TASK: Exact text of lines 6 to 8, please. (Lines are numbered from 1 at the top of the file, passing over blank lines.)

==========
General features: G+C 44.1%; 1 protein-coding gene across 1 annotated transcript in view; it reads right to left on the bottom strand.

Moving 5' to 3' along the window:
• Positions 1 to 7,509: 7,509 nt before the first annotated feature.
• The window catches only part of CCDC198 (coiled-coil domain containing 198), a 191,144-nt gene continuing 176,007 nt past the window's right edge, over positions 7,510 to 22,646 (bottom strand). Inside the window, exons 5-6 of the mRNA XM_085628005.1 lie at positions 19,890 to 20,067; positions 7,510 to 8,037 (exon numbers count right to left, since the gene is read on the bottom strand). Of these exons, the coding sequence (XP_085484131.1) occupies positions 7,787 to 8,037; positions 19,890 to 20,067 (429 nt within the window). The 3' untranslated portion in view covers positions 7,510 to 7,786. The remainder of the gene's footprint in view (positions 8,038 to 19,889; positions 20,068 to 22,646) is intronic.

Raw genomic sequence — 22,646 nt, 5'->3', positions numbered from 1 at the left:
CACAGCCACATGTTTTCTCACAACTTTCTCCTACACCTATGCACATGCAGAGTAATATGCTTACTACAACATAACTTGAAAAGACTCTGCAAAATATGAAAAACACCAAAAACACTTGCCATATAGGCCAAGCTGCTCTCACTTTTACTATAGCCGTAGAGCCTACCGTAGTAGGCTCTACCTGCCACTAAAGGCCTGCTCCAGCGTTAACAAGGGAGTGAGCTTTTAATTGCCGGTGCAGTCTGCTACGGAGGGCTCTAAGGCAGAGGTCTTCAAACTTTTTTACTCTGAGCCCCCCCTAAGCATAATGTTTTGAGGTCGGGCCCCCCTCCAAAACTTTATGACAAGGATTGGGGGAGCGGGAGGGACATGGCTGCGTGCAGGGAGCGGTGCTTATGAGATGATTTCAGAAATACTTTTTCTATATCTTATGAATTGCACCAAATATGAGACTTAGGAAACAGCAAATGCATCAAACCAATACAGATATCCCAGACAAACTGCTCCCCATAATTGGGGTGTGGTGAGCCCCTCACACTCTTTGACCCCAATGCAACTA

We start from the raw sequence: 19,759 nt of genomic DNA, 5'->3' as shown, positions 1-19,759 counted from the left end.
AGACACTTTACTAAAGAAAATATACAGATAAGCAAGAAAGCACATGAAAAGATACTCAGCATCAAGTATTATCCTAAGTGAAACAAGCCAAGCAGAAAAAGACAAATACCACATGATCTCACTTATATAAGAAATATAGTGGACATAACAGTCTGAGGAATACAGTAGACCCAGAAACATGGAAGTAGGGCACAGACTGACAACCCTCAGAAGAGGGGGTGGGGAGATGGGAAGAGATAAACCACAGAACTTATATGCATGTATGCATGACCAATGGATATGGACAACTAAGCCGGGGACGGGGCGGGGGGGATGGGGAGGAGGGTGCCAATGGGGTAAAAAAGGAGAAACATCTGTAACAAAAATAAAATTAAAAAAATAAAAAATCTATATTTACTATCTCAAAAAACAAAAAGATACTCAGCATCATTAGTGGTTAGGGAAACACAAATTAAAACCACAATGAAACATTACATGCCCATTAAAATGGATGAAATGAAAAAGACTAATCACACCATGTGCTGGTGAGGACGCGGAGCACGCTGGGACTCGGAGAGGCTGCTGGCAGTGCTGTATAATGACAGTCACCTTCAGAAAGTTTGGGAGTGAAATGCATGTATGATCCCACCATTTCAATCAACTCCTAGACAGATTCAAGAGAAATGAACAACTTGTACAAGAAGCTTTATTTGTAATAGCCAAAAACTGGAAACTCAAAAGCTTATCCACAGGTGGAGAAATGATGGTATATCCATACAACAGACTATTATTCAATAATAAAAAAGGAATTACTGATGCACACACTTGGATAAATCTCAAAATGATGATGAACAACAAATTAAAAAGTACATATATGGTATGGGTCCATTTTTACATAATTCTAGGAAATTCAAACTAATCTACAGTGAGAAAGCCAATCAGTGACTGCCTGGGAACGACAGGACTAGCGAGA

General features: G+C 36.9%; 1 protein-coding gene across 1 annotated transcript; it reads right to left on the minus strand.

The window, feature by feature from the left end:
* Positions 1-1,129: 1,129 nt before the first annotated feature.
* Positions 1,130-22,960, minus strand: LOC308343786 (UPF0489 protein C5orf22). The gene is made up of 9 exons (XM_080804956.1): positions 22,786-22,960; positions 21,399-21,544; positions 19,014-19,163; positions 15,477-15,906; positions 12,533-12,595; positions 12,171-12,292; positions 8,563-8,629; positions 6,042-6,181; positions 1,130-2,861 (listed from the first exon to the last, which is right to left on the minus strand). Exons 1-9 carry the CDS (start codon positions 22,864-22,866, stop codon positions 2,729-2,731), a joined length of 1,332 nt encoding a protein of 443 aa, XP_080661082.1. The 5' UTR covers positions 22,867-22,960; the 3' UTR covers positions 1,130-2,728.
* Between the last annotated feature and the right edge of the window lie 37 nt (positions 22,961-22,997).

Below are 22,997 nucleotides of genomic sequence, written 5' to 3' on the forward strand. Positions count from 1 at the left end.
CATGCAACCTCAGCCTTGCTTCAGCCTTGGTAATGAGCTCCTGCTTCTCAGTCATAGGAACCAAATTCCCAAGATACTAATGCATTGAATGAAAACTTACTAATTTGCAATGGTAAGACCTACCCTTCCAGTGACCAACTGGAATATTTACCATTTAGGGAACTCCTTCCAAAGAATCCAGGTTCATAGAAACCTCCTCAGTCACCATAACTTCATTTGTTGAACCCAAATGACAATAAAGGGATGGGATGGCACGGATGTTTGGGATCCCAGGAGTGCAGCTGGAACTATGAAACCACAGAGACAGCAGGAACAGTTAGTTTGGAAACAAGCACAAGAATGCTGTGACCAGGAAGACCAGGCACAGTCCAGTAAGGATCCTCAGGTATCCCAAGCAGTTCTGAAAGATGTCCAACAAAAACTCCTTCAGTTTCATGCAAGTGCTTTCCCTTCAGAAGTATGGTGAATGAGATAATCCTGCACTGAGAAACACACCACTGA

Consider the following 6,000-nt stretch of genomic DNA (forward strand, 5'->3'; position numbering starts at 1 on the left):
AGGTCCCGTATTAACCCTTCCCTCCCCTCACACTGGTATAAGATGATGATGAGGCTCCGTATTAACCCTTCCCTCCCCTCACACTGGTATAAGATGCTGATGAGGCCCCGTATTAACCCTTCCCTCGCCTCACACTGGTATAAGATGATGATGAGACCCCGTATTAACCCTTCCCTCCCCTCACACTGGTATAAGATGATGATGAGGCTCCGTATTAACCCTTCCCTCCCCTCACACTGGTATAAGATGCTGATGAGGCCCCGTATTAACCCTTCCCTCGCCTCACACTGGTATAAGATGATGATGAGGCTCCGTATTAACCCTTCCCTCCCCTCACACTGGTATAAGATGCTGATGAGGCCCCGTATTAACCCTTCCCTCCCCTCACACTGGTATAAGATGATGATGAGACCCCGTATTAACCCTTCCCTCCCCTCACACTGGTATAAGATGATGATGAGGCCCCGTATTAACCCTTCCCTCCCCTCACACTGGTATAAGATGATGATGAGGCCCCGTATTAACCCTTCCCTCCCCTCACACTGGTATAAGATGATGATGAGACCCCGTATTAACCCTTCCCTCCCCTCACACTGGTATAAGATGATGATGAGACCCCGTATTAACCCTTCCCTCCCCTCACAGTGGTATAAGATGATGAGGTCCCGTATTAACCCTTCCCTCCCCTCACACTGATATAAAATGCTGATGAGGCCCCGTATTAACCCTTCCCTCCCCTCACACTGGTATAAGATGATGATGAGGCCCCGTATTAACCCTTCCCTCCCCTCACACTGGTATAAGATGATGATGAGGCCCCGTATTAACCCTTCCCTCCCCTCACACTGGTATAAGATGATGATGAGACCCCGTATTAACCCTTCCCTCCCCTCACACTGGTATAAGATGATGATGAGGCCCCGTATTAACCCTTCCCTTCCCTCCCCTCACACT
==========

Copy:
CACAGCCACATGTTTTCTCACAACTTTCTCCTACACCTATGCACATGCAGAGTAATATGCTTACTACAACATAACTTGAAAAGACTCTGCAAAATATGAAAAACACCAAAAACACTTGCCATATAGGCCAAGCTGCTCTCACTTTTACTATAGCCGTAGAGCCTACCGTAGTAGGCTCTACCTGCCACTAAAGGCCTGCTCCAGCGTTAACAAGGGAGTGAGCTTTTAATTGCCGGTGCAGTCTGCTACGGAGGGCTCTAAGGCAGAGGTCTTCAAACTTTTTTACTCTGAGCCCCCCCTAAGCATAATGTTTTGAGGTCGGGCCCCCCTCCAAAACTTTATGACAAGGATTGGGGGAGCGGGAGGGACATGGCTGCGTGCAGGGAGCGGTGCTTATGAGATGATTTCAGAAATACTTTTTCTATATCTTATGAATTGCACCAAATATGAGACTTAGGAAACAGCAAATGCATCAAACCAATACAGATATCCCAGACAAACTGCTCCCCATAATTGGGGTGTGGTGAGCCCCTCACACTCTTTGACCCCAATGCAACTA

We start from the raw sequence: 19,759 nt of genomic DNA, 5'->3' as shown, positions 1-19,759 counted from the left end.
AGACACTTTACTAAAGAAAATATACAGATAAGCAAGAAAGCACATGAAAAGATACTCAGCATCAAGTATTATCCTAAGTGAAACAAGCCAAGCAGAAAAAGACAAATACCACATGATCTCACTTATATAAGAAATATAGTGGACATAACAGTCTGAGGAATACAGTAGACCCAGAAACATGGAAGTAGGGCACAGACTGACAACCCTCAGAAGAGGGGGTGGGGAGATGGGAAGAGATAAACCACAGAACTTATATGCATGTATGCATGACCAATGGATATGGACAACTAAGCCGGGGACGGGGCGGGGGGGATGGGGAGGAGGGTGCCAATGGGGTAAAAAAGGAGAAACATCTGTAACAAAAATAAAATTAAAAAAATAAAAAATCTATATTTACTATCTCAAAAAACAAAAAGATACTCAGCATCATTAGTGGTTAGGGAAACACAAATTAAAACCACAATGAAACATTACATGCCCATTAAAATGGATGAAATGAAAAAGACTAATCACACCATGTGCTGGTGAGGACGCGGAGCACGCTGGGACTCGGAGAGGCTGCTGGCAGTGCTGTATAATGACAGTCACCTTCAGAAAGTTTGGGAGTGAAATGCATGTATGATCCCACCATTTCAATCAACTCCTAGACAGATTCAAGAGAAATGAACAACTTGTACAAGAAGCTTTATTTGTAATAGCCAAAAACTGGAAACTCAAAAGCTTATCCACAGGTGGAGAAATGATGGTATATCCATACAACAGACTATTATTCAATAATAAAAAAGGAATTACTGATGCACACACTTGGATAAATCTCAAAATGATGATGAACAACAAATTAAAAAGTACATATATGGTATGGGTCCATTTTTACATAATTCTAGGAAATTCAAACTAATCTACAGTGAGAAAGCCAATCAGTGACTGCCTGGGAACGACAGGACTAGCGAGA